Referring to God as Jehovah is a known practice by Jehovah's Witnesses as written by Raymond Franz in In Search of Christian Freedom in 1991:

The fact remains that today no religious group of any size uses the name "Jehovah" with such intense frequency as does that of Jehovah's Witnesses. That name predominates throughout their literature. Among Jehovah's Witnesses it has become almost strange to speak of "God" without prefacing the term by saying "Jehovah God", while the term "Lord" is quite rare in their expressions. They read "Lord" in the Bible but hardly ever use it in their own speech extemporaneously. It is almost a liturgical form for them in most prayers to initially address these to "Jehovah" or "Jehovah God".

However, the above was written after his expulsion, and thus may not carry any significant doctrinal weight.


Are there other denominations or religions that understand God's personal name as the form "Jehovah"?

  • The Wikipedia page on "Jehovah" can give you a lot of background information.
    – user32540
    Commented May 10, 2018 at 15:14
  • Related: Do reformed theologians call "God the Father" Jehovah?
    – user32540
    Commented May 10, 2018 at 15:58
  • Are you referring only to the exact form "Jehovah", or any form of the tetragrametron, eg. Yehovah Yahweh or Hebrew YHVH? Are you referring specifically to using the term regularly in everyday speech, or just to recognizing it as God's personal name? Please edit your question or comment to let us know.
    – Bit Chaser
    Commented May 10, 2018 at 15:58
  • @disciple edited accordingly
    – isakbob
    Commented May 10, 2018 at 16:08
  • FWIW, God's name in the form "Jehovah" was in common use in early 1900's and before that. It can be found in places like King James bible (Psalm 83:18) and more frequently in the ASV (published 1901), besides places like older movies from the time such as "The Green Pastures" (1936) and some anti-Jewish propaganda from 1920s. Karaite Jews such as Nehemiah Gordon hold that "Jehovah" is actually the correct pronounciation (see e.g. this YouTube video starting at 45m34s, where he discusses 5 ancient manuscripts having God's name written with full vowels).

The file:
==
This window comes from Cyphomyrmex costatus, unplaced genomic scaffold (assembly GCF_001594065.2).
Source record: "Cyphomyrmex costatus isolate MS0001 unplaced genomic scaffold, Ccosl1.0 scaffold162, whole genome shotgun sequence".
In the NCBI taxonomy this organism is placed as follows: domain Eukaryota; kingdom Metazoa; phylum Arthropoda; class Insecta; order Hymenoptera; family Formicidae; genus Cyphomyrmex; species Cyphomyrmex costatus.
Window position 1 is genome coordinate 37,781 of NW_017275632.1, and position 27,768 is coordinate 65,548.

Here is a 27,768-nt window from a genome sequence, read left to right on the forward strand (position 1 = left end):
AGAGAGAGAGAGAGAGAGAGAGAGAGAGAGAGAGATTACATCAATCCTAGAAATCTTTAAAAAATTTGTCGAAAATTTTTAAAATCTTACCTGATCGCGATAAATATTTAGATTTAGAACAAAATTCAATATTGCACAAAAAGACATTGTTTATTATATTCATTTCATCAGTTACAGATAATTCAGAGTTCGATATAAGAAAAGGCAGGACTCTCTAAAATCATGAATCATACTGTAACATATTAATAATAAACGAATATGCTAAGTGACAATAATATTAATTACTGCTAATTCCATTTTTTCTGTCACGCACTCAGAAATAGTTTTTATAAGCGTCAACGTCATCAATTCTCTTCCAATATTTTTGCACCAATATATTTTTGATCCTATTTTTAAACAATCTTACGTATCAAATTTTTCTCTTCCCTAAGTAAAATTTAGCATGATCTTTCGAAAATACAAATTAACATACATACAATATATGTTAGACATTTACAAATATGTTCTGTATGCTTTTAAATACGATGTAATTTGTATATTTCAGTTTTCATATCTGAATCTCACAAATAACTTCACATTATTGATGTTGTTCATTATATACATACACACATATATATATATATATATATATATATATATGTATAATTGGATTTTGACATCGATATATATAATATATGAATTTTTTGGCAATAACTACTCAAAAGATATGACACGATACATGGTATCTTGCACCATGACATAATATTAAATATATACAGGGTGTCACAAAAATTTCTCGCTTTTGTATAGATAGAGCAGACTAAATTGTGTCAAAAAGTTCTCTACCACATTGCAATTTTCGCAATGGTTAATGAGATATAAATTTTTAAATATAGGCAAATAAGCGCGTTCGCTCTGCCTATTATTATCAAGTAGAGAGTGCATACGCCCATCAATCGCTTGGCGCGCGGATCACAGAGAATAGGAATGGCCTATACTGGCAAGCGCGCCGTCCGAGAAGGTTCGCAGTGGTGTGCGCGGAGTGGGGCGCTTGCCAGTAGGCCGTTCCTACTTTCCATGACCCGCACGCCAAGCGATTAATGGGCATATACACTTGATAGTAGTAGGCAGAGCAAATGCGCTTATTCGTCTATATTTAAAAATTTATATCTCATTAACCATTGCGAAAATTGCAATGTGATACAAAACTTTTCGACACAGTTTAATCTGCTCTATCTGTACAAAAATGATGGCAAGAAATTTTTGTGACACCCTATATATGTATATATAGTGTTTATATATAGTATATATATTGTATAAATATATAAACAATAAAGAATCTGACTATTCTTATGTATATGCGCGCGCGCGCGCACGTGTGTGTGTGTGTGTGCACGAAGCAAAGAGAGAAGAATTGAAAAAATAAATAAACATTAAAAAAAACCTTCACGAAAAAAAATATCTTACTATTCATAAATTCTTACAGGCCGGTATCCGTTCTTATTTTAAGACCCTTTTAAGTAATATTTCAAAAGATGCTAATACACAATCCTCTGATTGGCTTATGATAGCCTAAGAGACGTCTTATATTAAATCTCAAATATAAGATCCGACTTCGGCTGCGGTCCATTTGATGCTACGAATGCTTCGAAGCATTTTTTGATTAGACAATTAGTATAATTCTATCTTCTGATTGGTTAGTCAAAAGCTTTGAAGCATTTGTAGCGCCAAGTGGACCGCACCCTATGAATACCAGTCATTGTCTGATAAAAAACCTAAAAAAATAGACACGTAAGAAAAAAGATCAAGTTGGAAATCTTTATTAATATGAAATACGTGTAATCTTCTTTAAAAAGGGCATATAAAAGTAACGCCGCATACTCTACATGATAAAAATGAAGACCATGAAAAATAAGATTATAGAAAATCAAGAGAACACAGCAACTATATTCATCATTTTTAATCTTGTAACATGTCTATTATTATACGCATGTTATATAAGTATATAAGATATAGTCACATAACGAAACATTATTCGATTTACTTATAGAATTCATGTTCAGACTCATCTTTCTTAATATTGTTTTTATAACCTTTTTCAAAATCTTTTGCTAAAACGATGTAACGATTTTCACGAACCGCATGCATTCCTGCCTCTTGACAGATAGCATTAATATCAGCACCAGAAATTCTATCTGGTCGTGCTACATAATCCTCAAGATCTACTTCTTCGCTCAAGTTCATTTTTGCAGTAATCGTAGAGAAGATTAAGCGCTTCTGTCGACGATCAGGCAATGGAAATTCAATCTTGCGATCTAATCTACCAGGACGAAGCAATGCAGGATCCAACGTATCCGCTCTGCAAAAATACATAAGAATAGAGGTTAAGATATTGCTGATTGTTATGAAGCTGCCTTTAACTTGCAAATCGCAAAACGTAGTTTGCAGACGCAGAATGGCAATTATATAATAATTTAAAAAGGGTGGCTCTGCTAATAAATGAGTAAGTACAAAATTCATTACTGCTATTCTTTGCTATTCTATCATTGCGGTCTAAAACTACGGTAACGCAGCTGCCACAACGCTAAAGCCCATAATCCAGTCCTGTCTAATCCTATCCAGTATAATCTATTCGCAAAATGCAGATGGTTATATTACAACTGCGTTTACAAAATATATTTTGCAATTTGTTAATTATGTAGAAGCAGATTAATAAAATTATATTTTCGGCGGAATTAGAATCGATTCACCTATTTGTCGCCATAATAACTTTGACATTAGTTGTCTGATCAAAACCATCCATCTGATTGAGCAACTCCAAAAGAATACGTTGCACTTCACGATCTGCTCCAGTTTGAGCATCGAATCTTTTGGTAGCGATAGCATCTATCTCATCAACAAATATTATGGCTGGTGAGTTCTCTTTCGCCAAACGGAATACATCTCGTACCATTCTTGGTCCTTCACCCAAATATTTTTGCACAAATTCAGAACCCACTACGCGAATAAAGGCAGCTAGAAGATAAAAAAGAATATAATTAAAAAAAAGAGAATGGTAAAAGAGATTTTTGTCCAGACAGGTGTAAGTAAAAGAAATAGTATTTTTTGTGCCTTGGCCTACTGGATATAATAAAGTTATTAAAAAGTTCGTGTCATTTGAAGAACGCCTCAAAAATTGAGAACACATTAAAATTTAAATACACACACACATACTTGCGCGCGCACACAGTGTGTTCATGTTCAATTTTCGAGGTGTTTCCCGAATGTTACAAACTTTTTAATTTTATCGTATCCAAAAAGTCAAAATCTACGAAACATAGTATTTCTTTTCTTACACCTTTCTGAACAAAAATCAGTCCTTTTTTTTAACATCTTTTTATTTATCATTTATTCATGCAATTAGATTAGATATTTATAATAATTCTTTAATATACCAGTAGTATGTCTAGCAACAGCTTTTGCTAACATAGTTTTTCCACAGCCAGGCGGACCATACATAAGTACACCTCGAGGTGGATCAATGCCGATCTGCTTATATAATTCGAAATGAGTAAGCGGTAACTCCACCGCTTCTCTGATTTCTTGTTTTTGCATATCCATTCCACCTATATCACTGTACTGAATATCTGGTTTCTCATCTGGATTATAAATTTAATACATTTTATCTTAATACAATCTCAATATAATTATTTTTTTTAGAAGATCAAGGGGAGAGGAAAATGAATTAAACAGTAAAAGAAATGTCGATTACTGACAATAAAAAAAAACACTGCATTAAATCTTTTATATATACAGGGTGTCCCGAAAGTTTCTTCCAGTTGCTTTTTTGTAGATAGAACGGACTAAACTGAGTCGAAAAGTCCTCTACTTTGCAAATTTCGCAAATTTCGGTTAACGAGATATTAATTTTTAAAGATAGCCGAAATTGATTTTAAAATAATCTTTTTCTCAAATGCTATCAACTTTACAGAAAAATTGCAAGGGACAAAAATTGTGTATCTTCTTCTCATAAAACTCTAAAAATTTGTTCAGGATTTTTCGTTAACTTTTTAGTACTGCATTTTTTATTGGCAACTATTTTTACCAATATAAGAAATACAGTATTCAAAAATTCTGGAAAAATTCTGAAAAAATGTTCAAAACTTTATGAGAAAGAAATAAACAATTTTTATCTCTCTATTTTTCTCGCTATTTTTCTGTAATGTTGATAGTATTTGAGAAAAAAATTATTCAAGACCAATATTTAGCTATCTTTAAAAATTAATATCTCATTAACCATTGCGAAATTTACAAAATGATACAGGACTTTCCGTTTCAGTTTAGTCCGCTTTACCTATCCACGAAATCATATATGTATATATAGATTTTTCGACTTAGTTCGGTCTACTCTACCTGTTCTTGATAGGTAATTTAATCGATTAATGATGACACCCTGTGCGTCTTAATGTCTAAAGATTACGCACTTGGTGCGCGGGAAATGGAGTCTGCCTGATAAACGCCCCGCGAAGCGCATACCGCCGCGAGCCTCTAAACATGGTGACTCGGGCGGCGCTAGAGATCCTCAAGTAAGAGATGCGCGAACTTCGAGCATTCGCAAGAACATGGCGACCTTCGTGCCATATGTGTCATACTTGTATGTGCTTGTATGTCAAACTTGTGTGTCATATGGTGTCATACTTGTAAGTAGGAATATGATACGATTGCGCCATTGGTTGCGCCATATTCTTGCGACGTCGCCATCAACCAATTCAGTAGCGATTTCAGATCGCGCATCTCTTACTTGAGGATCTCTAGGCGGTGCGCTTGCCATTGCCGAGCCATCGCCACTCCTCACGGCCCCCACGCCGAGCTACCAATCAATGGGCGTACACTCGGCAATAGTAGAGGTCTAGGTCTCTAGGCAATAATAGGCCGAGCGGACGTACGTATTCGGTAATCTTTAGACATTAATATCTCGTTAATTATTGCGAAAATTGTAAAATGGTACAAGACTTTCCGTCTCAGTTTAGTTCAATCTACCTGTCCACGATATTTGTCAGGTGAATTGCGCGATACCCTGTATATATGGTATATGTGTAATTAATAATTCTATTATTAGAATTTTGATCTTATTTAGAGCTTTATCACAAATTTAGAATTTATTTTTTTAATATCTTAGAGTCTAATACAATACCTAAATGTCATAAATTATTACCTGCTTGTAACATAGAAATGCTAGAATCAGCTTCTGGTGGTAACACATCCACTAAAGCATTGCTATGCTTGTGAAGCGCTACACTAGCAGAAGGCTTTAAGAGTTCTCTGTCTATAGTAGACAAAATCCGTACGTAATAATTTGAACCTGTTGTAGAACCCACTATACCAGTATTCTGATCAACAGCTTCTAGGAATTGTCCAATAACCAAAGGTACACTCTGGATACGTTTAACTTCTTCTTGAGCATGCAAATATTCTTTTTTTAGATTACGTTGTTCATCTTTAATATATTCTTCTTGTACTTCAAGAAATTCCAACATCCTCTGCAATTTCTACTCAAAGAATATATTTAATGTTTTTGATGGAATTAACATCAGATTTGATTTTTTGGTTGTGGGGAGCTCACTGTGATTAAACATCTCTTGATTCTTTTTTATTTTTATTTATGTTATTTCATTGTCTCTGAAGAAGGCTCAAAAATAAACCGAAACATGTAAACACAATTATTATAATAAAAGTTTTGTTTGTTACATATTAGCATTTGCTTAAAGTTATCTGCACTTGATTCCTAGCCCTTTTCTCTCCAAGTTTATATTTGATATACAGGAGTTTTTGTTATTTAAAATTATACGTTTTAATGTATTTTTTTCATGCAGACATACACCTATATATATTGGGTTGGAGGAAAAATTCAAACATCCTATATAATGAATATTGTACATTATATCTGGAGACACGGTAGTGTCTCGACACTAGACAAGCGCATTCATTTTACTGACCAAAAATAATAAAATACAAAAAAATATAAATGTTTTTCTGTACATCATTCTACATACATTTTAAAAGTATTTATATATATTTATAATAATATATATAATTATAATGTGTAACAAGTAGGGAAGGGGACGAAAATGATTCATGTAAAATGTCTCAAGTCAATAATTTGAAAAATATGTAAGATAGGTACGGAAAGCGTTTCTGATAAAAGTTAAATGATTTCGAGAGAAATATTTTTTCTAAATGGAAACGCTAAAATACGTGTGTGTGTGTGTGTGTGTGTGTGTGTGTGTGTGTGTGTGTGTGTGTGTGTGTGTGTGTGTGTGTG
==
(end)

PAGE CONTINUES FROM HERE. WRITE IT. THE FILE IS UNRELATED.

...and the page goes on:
– user19845
    Commented May 12, 2018 at 23:31

2 Answers 2


Matt Slick answers the question, What is the real name of God? YHWH, Jehovah, Yahweh? on his site. He says,

The real name of God is YHWH, the four letters that make up His name found in Exodus 3:14. However, there is no correct pronunciation for the name of God because the letters are only consonants, no vowels.

There is no Christian group that I know of that would disagree with that statement. The answer to your specific question is that essentially all Christian groups believe that the Hebrew word transliterated as YHWH or YHVH, and commonly represented in English as Jehovah, is God's personal name.

Two closely related questions are, how should the name be spelled and pronounced; and when should the name be used in addressing or talking about God? Until recently, the word rarely used. Early Christians often used the Septuagint translation of the Old Testament, which substituted the Greek word Kyrios for God's personal name, and the Jews came to believe the name should not be used outside of the Temple.